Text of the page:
To avoid copyright infringement on Instagram, you should be cautious posting content you’ve found online. While many online photos are available for free commercial use, you should check the site you obtained the image from, just to be sure. As a rule of thumb, it’s best to assume that every image found online is copyrighted. This is because a copyright notice isn’t legally required to notify others of copyright ownership. If a picture is copyrighted, some uses may be allowed but others may not be, and you should check this before using the image. Even if you make an addition to an image (by adding a filter, for example), it may not necessarily relieve you from potential liability, so it’s good practice to always obtain permission. As you build your social medial platform, you should also remember that you are liable for what you upload, even if you hire a social media professional to choose the images. Thus, you should ensure that your contract with any consultants contain a provision that will indemnify you if an image they post is found to violate a copyright and you are required to pay damages.


* Boran Ding is an Associate Editor on the Michigan Technology Law Review.



  1. I’m looking for any insight or advice on how to get back my Twitter account.

    My name is julio salado. I live in Boston, MA, USA and I’m an emergency medical technician and personal trainer with a health and wellness Twitter account.

    Yesterday I received an email stating my account is suspended due to multiple copyright infringements/DMCA.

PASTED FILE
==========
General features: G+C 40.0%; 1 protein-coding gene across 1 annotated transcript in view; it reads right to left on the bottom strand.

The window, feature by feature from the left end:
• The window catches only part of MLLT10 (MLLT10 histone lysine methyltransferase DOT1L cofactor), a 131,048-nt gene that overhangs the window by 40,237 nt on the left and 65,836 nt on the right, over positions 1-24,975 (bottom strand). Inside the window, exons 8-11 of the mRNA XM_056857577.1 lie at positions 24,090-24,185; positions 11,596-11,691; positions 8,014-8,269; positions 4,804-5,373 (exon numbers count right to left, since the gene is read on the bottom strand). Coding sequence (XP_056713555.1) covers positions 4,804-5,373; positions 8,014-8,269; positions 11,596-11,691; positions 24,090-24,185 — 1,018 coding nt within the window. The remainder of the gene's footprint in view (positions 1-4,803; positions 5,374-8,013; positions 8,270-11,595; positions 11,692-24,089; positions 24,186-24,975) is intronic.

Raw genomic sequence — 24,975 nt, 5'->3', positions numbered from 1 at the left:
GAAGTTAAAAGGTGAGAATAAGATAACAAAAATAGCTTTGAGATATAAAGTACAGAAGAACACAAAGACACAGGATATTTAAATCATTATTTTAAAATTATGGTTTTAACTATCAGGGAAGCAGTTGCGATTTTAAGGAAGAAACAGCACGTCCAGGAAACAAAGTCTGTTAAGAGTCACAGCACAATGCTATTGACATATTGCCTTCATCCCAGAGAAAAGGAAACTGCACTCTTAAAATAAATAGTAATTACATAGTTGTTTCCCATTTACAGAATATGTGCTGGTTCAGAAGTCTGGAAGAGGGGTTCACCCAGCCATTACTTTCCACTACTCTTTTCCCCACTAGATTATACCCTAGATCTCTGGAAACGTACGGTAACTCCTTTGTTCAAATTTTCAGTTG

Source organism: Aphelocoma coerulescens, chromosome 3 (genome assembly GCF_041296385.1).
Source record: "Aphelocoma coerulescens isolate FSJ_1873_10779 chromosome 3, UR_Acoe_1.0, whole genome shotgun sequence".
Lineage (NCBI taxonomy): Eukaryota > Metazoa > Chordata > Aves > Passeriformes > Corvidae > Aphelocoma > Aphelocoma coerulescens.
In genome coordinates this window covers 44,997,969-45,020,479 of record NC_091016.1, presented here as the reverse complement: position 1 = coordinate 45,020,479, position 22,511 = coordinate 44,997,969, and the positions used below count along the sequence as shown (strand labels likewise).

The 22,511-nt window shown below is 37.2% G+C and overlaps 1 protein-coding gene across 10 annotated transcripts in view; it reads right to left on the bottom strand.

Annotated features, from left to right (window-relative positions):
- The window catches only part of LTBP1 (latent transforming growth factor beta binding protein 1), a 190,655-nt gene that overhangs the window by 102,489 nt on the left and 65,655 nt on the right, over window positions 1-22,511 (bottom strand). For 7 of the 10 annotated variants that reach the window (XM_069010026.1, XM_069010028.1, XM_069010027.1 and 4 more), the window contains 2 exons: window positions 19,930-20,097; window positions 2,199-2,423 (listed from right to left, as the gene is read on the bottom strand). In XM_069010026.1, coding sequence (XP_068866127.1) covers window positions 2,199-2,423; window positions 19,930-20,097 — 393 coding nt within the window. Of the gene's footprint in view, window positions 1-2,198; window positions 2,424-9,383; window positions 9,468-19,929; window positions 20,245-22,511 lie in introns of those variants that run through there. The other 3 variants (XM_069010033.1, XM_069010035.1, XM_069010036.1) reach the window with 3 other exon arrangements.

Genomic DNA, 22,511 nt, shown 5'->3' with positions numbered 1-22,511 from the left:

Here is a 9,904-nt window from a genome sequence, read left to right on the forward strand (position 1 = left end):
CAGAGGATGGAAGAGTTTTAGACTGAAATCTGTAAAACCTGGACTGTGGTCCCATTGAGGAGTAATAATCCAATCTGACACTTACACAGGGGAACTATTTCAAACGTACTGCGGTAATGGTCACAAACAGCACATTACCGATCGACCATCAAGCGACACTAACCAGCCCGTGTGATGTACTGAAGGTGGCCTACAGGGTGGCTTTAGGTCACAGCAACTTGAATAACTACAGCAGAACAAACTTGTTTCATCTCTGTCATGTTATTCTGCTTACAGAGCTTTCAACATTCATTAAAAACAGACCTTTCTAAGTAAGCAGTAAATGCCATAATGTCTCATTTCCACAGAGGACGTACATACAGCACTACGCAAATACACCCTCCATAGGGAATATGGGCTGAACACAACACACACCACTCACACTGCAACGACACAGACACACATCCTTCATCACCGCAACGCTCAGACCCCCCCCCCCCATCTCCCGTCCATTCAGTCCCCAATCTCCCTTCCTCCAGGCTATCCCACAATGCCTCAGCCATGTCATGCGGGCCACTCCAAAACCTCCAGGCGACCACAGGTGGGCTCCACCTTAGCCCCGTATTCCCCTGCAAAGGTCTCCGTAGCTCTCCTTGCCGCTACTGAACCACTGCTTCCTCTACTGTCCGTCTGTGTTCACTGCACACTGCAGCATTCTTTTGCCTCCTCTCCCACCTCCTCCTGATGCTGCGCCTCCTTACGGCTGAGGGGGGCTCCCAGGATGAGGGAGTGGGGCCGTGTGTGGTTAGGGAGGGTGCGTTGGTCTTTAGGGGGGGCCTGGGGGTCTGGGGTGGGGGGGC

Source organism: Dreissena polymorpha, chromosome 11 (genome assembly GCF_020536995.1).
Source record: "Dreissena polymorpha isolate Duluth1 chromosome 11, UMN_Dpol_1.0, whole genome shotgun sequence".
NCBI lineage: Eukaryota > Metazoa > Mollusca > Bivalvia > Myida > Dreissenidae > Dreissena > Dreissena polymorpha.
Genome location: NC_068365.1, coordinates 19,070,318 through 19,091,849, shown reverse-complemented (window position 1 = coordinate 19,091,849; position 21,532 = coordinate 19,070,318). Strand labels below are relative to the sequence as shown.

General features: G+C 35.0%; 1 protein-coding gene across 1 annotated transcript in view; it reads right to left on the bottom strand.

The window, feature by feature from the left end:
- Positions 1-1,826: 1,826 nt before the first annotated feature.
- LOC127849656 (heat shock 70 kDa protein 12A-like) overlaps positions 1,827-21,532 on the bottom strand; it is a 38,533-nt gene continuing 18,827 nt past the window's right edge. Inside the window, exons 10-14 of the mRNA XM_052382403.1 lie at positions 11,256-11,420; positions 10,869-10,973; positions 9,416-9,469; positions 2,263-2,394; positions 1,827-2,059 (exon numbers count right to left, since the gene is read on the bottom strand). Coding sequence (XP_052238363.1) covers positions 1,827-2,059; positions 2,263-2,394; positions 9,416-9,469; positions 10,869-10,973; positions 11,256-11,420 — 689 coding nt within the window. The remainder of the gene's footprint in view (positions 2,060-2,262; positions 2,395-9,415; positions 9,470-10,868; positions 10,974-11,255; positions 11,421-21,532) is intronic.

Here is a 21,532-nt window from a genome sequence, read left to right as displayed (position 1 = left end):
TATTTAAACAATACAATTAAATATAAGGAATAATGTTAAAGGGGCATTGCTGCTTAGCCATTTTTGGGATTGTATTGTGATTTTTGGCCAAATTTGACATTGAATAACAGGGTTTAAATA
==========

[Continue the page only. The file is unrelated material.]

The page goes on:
I also received a separate email about a DMCA violation for a 2018 tweet.

    Both with instructions and I have since sent an appeal to Twitter and retraction of notice to the reporter in England IFPI org.

    Any time I received a notice in the past, I would immediately delete the tweet. However I missed the 2018. But I did not think about asking for a retraction. I thought deleting was enough.

    In the past I recorded short educational videos in a gym setting where there’s background music. I explain the benefits of the exercise and I literally payed no attention to the gym’s music but I now understand that’s triggering the violation.

    I would like to add that the DMCA violation were never intentional. The old tweets that were reported always were intended to explain the benefits of living a healthy lifestyle thru exercise and self care, not copyright infringement.

    As I mentioned, I’m an EMT and personal trainer and made it my life mission to contribute to our community. Recently I’ve been sharing my covid 19 experience of losing my father and then testing positive.

    If I knew there were still older tweets that would trigger DMCA take down notice I would’ve deleted it.

    I am now fully cognizant that any background music regardless of the volume can trigger a DMCA take down notice. I do not put myself in that position any more with my videos.

    I use Twitter as tool to contribute to our community. I am still learning and will take any actions to bring my account back to good standing.

    Thank you for your time and appreciate any suggestions.
    Julio Salado

  2. What happens if the complainant doesn’t respond to my DMCA counter-notice?

    For example, if the complainant didn’t answer my counter-notice after 10 days. Amazon reinstates the item after 14 days.

    My Amazon account gets deactivated 3 days later because of the counter-notice, and states I need to get a retraction from the complainant or a court order. Is that that correct?